• A statement of information. A statement of information will include the name of your company, your company’s address, the members and similar basic information. Some states require this document, but many don’t.

Types of LLCs

If you’re at the point where you believe you need an LLC for your business, you still have to decide which type of LLC you’ll need. You have a few main options:

Single-Member LLCs

When you’re talking about LLCs, the owners are called “members.” So, if you have a single-member LLC, there’s only one owner: you. 

This is the go-to type of LLC for individual freelancers. If you’re thinking that this doesn’t sound any different from what you’re currently doing as a freelancer or contractor, remember that the main benefit of an LLC is that it protects your personal assets from liability.

Multi-Member LLCs

You can probably guess the main idea behind a multi-member LLC. This is the type of LLC you’ll have if your business is going to have multiple owners.

The same liability protection still applies, but keep in mind that having partners or co-owners can trigger a number of complicated factors that you will have to discuss and account for in your LLC documents, such as management structure and rules about leaving the company.

Member-Managed LLCs

Who is going to run things in your business? If it’s you, then you will probably need to have a member-managed LLC. This simply means that the owners of the company manage the company’s daily operations.

Manager-Managed LLCs

If you’re more interested in the high-level details of owning businesses but want the management left to someone else, a manager-managed LLC may be just the ticket. This simply means you delegate management to someone who doesn’t own the business.

LLC Benefits for Small Business Owners

We’ve talked about a few of the most important benefits of an LLC for your business, but let’s take a closer look.

Protect Personal Assets

This is worth repeating: if you don’t have an LLC and your business gets into legal trouble, you — and your bank account, car and home — are on the hook for liability. Again, yikes. An LLC offsets this burden by setting your business up as an entity that is completely separate from you.

Establish a Structure

By setting up an LLC for your business, you’re setting up a structure that can allow for real growth. As an LLC, your business can get employee identification numbers (EINs) to allow you to hire employees. You can even bring on a board of directors and shareholders if you opt for an S corporation or C corporation, but keep in mind that this involves a different process from forming an LLC.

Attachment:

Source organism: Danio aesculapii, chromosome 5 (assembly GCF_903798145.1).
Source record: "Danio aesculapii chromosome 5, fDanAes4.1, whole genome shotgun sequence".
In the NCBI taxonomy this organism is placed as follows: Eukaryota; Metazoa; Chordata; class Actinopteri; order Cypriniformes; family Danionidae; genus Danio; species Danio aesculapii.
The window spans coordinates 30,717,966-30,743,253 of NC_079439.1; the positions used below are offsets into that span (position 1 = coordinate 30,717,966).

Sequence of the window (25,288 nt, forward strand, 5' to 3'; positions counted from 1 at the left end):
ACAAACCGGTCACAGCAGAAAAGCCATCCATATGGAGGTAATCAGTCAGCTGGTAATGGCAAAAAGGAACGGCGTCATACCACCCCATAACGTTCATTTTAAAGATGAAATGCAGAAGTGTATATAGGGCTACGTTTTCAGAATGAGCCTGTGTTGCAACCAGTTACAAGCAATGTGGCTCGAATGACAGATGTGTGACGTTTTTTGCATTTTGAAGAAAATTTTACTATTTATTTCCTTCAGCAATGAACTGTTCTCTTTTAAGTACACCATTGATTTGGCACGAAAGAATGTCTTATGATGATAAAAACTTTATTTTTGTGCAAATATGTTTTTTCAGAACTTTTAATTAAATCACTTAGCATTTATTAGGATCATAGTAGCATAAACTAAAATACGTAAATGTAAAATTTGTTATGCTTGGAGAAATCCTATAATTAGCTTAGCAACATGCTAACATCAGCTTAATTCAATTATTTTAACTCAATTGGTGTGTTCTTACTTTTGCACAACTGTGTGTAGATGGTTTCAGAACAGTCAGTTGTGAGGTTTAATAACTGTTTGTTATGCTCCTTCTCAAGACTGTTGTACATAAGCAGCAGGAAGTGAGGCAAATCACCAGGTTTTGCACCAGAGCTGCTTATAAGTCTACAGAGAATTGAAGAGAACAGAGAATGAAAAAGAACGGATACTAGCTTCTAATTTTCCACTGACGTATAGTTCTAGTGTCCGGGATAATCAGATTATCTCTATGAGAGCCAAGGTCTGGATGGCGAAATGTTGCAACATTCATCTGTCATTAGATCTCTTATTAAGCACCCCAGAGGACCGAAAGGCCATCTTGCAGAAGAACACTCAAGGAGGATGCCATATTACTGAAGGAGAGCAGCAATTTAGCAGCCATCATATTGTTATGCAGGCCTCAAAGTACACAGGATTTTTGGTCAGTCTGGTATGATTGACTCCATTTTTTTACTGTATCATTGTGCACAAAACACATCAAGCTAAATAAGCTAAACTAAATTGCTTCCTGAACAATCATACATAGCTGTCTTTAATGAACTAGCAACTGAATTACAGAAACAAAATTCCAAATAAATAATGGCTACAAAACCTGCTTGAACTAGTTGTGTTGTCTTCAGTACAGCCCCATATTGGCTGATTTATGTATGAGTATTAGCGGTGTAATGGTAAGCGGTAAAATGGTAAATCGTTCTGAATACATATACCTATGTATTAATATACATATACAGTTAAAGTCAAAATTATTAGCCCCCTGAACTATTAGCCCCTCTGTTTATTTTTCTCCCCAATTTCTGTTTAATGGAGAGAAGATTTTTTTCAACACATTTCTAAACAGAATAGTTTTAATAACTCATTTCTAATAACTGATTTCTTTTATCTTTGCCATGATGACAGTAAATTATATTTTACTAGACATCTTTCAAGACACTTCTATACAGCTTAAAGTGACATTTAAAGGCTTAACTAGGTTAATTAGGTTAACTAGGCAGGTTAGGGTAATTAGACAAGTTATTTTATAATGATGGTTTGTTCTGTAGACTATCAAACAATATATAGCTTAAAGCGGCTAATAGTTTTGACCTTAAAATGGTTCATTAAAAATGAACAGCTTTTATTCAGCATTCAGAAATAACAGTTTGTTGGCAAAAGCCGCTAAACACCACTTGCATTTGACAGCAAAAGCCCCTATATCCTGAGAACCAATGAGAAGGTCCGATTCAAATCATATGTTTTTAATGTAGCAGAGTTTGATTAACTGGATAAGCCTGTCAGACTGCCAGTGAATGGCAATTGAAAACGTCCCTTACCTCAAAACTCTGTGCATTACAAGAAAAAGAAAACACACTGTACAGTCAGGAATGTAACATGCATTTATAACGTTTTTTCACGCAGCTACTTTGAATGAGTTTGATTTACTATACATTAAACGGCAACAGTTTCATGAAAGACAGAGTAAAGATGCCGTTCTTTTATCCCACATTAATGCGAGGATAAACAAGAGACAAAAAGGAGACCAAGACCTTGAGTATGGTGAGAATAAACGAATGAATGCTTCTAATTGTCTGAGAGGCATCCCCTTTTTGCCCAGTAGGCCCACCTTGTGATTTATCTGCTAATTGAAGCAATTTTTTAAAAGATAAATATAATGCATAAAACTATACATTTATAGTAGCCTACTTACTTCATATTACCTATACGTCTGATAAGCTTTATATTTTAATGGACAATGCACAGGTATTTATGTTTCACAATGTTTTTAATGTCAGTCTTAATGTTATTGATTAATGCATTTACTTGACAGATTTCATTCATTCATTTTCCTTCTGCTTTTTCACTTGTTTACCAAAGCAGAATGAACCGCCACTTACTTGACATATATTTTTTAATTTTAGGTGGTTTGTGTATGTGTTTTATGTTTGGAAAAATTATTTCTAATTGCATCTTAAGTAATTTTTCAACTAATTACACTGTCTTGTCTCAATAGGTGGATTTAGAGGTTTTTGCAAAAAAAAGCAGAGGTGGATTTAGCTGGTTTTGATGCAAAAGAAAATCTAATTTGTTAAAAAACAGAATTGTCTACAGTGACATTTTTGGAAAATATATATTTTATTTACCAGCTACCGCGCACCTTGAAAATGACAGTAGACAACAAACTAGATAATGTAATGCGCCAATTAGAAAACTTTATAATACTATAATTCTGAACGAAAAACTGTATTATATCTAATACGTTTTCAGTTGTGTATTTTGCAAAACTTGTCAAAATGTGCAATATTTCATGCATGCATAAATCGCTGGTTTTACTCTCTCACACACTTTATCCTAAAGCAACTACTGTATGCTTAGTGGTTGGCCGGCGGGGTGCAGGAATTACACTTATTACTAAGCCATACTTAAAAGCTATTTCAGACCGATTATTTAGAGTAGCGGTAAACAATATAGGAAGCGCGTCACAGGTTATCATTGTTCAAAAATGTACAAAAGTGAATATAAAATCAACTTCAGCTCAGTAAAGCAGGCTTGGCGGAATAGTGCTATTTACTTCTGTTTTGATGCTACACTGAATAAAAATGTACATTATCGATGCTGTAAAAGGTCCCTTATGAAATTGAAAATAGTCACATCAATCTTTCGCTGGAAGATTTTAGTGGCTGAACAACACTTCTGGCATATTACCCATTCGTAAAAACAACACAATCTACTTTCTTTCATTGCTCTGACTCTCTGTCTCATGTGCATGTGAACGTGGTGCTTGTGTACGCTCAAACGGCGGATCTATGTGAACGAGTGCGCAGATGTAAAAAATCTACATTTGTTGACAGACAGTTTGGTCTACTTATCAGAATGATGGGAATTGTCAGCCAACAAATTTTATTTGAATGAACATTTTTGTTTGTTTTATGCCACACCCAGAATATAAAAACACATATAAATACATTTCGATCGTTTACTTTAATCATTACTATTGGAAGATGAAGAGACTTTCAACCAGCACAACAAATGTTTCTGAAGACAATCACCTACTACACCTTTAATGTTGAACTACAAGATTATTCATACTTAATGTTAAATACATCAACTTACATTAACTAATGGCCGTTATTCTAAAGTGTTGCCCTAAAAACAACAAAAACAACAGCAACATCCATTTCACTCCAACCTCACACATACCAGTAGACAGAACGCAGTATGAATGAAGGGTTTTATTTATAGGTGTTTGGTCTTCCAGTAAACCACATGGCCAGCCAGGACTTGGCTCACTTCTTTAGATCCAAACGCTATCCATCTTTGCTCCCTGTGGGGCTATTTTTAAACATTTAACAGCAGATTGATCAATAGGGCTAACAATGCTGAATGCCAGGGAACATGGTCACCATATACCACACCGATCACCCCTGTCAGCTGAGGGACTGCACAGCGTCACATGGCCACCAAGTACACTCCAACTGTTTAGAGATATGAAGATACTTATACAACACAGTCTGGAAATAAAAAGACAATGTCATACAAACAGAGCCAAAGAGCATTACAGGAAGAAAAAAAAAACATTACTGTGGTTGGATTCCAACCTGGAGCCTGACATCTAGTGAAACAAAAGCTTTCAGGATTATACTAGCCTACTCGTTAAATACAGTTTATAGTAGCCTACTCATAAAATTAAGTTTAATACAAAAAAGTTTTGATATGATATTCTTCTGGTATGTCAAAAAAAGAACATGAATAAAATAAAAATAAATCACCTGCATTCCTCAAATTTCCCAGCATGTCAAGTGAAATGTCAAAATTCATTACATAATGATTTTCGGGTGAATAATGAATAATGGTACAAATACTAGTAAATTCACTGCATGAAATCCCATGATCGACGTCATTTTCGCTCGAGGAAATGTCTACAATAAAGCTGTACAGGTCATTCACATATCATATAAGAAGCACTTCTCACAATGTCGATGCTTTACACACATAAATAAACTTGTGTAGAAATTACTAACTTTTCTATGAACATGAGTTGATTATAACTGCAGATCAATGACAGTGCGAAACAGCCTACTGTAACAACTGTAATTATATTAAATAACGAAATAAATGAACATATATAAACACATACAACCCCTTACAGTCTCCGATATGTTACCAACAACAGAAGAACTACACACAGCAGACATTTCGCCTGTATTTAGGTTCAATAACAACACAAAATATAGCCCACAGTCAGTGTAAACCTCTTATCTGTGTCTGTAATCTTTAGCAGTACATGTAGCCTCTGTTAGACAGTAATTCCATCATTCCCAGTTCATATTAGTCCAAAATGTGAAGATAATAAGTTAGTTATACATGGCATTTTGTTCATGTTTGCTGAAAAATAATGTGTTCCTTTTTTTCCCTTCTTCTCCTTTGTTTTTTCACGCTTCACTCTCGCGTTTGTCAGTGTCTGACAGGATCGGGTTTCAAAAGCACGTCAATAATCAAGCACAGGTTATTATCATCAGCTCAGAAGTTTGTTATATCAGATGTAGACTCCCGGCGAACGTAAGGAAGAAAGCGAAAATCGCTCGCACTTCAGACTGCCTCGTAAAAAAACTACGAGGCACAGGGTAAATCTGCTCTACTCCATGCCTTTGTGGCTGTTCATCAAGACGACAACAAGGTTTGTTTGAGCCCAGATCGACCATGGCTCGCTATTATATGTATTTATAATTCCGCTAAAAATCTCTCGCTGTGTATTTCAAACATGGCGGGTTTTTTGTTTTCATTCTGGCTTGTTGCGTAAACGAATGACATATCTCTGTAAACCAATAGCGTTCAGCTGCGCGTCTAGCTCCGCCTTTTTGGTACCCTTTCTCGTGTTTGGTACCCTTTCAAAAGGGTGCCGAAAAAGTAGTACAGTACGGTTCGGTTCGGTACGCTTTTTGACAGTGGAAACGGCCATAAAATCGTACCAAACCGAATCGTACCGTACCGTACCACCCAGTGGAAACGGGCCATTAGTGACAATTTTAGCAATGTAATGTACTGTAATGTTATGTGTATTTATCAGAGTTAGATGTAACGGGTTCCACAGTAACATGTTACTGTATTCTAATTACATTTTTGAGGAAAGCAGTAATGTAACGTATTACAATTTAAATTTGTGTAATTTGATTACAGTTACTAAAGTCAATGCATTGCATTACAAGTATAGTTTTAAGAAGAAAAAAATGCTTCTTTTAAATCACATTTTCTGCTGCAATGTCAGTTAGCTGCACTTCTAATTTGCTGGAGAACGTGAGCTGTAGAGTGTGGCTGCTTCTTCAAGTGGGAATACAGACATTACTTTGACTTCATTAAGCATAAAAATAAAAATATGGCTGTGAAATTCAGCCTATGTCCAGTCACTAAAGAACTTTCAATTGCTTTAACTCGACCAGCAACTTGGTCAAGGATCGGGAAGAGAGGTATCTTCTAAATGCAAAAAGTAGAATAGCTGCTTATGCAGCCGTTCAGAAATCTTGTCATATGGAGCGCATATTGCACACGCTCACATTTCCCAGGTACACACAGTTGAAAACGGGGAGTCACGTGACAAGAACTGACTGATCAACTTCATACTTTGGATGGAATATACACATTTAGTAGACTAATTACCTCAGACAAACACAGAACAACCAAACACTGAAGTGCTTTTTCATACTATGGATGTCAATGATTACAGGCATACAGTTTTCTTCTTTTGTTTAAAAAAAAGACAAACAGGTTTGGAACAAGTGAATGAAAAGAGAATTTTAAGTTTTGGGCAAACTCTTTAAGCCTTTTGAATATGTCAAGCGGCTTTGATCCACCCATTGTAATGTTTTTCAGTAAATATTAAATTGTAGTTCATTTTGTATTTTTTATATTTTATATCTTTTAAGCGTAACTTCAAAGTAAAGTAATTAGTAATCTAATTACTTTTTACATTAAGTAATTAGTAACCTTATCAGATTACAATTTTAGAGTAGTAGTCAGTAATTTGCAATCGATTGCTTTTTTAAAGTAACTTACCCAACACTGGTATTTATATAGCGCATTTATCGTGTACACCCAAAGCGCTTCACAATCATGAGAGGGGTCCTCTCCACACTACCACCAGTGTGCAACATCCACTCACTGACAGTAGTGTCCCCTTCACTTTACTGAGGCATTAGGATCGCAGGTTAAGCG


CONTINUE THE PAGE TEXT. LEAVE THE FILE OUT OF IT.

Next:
Tax Breaks

Forming an LLC for your business can be a big deal for your bottom line. That’s because you can get a lot of tax breaks. To start, you can choose whether the IRS taxes you as if you are a sole proprietorship or corporation, and you can qualify for all kinds of tax deductions. Here are some examples of the tax deductions for LLCs:

  • The costs of any goods your business sells
  • Property your business purchases within the tax year
  • The cost of renting office space
  • Insurance related to your business
  • Licensing, continuing education and other professional expenses
  • Entertainment and meals related to the business

Potential Drawbacks to an LLC

Let’s not paint too rosy a picture here — there are a few potential drawbacks of an LLC for your business. The main issues you might face involve taxes and disbursement schedules.

While taxes can often be an upside of an LLC, you might find yourself on the hook for more taxes than you would if you owned a corporation. Specifically, the profits and salaries of an LLC can be subject to Medicare and Social Security taxes.

Unlike a corporation, an LLC has to distribute profits to all shareholders immediately. That means that all the profits are a part of your income, and you have to be taxed on them. Corporations, on the other hand, can sometimes withhold profit disbursement, and that can lower the tax burden of the shareholders.

How to Form an LLC

Forming an LLC can look different from state to state, but the basic steps are usually similar. Here are the 10 basic steps for forming an LLC:

  1. Choose the state in which you want to form your LLC.
  2. Pick a name for your LLC.
  3. File your articles of organization.
  4. Select a registered agent.
  5. Decide who’s going to manage the company — members or managers.
  6. Write your operating agreement. 
  7. Get an EIN (if your LLC has multiple owners or any employees).
  8. Ensure you have all the proper licenses and permits to operate your business.
  9. Register with your state taxing body (if applicable in your state).
  10. Keep growing your business.
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Ready to legally level up? The Legal Godfairy Can Help

We’re just going to say it: forming an LLC for your business is fun. That may be the legal nerd in us coming out, but it’s true. You’ve come this far, and an LLC may be the perfect next step in building your empire and protecting your legacy.💫

The Legal Godfairy is all about you and your business. We’re here to handle the legal details of your LLC journey so you can worry about the parts of your business that are most important. Whether you need some expert business guidance as you step into your CEO shoes or want legally bulletproof business contracts and agreements, The Legal Godfairy is your go-to resource.✨

*Disclaimer: This blog post has been prepared solely for general information and educational purposes. It is not intended to provide, nor should it be relied on for, legal advice. Should you require advice regarding a specific matter, appropriate legal or other professional advice should be obtained.